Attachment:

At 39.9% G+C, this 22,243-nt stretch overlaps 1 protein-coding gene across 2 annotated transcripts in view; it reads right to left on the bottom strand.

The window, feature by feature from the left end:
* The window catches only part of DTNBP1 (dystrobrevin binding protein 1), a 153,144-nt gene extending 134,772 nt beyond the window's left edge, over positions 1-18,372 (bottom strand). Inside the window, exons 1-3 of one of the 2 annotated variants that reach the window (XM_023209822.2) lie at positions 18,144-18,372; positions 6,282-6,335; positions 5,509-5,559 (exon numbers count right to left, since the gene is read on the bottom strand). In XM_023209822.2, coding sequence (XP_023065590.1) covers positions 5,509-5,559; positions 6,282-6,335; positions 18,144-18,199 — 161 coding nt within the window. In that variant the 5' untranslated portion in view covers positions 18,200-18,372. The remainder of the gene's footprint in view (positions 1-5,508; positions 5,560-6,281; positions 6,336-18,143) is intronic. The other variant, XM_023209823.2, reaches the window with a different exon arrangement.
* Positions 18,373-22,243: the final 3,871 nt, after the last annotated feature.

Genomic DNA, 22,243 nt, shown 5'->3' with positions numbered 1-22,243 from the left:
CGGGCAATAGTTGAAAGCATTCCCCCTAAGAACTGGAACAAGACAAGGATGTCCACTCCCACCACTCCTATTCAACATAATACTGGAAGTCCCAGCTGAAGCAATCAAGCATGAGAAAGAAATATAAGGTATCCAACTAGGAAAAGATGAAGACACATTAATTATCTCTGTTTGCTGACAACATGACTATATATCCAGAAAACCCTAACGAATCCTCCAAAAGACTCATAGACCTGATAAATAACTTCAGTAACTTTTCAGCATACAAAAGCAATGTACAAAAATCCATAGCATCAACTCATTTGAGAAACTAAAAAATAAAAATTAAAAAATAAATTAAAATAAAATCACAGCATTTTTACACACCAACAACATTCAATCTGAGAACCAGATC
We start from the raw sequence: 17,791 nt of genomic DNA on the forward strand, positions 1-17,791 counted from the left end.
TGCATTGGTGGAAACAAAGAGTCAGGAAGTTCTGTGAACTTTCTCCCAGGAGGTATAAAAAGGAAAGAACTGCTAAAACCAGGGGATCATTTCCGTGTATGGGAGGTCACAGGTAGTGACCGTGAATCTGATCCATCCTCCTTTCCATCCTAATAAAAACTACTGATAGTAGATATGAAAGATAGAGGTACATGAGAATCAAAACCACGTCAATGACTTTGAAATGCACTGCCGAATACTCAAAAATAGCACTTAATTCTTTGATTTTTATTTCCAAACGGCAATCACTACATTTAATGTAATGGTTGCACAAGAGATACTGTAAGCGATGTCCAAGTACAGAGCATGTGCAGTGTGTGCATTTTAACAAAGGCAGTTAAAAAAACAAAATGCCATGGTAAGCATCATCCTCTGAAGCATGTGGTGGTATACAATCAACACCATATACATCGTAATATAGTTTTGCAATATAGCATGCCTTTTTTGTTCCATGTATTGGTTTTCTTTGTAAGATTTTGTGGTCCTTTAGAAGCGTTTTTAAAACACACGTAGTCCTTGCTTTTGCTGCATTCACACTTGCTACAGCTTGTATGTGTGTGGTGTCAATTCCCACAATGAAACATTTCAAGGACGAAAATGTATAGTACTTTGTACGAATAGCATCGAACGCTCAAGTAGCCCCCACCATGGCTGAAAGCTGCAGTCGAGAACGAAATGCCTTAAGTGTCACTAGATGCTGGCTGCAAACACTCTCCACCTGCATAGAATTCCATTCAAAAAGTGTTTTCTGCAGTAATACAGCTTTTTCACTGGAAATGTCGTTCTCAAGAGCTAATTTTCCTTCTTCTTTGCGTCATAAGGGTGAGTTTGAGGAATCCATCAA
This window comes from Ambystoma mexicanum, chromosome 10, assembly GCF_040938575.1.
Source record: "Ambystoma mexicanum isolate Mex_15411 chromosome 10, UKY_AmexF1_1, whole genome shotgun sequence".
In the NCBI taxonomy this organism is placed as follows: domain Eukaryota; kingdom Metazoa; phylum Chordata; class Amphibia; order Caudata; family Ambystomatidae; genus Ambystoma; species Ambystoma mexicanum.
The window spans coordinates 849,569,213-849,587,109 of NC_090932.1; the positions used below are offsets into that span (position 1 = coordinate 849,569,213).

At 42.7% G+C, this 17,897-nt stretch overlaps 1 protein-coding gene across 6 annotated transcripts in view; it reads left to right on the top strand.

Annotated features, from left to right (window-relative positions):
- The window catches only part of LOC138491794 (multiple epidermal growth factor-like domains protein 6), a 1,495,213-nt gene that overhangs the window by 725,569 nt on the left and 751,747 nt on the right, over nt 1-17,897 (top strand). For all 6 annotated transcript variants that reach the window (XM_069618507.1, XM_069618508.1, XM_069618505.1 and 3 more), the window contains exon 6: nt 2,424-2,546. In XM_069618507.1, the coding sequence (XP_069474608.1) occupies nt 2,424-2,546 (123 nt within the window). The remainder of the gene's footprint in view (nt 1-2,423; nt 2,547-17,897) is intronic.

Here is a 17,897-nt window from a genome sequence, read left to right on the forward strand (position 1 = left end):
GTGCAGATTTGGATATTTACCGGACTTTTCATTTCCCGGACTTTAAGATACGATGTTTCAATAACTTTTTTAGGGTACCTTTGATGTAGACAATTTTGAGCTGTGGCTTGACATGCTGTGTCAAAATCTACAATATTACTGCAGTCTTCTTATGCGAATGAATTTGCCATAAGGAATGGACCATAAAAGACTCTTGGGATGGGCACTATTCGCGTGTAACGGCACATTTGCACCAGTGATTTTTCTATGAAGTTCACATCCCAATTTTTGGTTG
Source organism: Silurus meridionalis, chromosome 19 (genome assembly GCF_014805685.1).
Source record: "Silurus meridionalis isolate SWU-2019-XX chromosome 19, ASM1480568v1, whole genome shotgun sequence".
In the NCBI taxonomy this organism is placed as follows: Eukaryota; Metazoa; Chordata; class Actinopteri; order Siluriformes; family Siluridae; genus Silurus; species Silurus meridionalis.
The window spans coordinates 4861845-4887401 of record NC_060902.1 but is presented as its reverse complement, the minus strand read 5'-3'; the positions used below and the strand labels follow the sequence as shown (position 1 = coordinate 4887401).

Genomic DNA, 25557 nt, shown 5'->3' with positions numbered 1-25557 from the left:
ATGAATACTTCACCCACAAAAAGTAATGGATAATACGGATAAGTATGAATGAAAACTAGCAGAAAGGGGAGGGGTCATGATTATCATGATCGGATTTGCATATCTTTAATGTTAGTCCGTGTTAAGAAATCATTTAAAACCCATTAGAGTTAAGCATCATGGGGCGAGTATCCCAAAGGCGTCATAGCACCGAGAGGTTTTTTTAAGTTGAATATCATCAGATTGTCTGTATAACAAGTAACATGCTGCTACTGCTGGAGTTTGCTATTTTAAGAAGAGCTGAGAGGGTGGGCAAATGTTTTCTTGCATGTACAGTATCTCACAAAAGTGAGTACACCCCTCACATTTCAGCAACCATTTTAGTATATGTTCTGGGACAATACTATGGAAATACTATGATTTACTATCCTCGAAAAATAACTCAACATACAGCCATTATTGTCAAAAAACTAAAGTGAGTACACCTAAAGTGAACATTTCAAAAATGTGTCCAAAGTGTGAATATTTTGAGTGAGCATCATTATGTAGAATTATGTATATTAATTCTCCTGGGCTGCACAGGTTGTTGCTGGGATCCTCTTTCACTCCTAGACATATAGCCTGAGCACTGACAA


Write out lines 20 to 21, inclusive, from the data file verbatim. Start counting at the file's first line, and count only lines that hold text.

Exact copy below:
In the NCBI taxonomy this organism is placed as follows: Eukaryota; Metazoa; Chordata; class Actinopteri; order Siluriformes; family Siluridae; genus Silurus; species Silurus meridionalis.
The window spans coordinates 4861845-4887401 of record NC_060902.1 but is presented as its reverse complement, the minus strand read 5'-3'; the positions used below and the strand labels follow the sequence as shown (position 1 = coordinate 4887401).